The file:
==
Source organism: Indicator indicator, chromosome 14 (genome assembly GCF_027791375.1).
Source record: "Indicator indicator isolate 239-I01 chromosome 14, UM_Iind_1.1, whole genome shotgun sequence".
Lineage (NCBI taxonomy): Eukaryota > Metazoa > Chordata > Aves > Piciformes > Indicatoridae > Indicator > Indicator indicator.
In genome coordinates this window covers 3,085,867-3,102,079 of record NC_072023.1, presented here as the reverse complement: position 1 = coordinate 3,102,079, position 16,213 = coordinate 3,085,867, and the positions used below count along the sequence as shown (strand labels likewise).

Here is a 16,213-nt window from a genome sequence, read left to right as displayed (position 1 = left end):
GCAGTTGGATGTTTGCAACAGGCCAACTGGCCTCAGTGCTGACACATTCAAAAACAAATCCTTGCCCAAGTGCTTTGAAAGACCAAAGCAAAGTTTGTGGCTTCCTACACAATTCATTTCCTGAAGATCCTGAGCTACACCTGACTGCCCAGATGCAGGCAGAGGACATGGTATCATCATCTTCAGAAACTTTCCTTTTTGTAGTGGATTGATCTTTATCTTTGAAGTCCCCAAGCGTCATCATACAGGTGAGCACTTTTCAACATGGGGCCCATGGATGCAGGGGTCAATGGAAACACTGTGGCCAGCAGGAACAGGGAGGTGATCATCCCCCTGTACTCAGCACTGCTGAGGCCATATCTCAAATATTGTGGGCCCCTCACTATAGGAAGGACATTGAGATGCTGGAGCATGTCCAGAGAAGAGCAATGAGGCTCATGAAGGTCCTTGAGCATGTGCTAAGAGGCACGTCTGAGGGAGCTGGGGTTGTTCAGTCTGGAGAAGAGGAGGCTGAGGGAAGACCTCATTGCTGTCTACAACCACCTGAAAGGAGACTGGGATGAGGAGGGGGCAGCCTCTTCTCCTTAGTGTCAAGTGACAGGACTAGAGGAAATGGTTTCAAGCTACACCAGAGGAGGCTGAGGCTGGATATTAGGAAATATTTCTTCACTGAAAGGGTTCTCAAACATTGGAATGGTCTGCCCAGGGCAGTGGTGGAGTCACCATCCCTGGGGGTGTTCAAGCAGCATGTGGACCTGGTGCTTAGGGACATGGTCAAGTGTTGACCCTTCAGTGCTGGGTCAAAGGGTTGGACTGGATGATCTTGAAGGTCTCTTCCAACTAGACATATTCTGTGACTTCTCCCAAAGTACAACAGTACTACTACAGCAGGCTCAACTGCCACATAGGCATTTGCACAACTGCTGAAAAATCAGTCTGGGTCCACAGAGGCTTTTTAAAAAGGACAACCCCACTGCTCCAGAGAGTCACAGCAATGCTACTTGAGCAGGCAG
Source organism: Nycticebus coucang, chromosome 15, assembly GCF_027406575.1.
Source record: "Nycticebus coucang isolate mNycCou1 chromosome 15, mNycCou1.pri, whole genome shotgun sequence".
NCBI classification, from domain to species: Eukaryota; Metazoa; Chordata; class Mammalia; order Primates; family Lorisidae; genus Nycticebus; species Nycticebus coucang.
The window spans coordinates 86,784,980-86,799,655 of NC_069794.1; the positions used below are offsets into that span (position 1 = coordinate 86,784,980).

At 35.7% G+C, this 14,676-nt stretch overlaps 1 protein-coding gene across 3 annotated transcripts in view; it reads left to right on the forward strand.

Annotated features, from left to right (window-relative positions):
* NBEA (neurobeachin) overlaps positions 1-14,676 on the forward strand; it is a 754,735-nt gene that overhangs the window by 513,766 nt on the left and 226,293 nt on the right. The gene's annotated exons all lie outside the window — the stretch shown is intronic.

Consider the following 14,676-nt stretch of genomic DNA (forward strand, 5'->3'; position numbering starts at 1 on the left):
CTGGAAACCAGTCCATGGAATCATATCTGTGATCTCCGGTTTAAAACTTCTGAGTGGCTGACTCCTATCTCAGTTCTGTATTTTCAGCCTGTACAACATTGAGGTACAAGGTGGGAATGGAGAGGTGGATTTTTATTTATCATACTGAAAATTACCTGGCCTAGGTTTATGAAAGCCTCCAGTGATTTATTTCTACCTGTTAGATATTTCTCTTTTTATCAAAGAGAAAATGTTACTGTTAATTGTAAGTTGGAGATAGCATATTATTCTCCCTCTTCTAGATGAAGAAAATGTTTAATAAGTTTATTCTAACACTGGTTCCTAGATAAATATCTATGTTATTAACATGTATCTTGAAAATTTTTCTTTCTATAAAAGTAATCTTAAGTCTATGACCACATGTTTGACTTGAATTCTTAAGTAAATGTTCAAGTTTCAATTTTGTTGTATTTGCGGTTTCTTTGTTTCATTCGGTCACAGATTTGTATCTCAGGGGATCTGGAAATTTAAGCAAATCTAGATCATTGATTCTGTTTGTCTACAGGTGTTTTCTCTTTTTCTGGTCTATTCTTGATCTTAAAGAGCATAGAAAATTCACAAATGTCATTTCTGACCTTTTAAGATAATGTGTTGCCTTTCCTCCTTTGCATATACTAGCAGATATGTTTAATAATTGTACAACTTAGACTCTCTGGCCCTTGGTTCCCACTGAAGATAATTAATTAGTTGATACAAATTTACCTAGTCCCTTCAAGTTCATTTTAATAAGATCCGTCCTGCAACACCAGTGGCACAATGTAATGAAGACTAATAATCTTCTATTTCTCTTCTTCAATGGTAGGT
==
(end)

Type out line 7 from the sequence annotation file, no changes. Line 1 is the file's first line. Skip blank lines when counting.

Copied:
Source organism: Nycticebus coucang, chromosome 15, assembly GCF_027406575.1.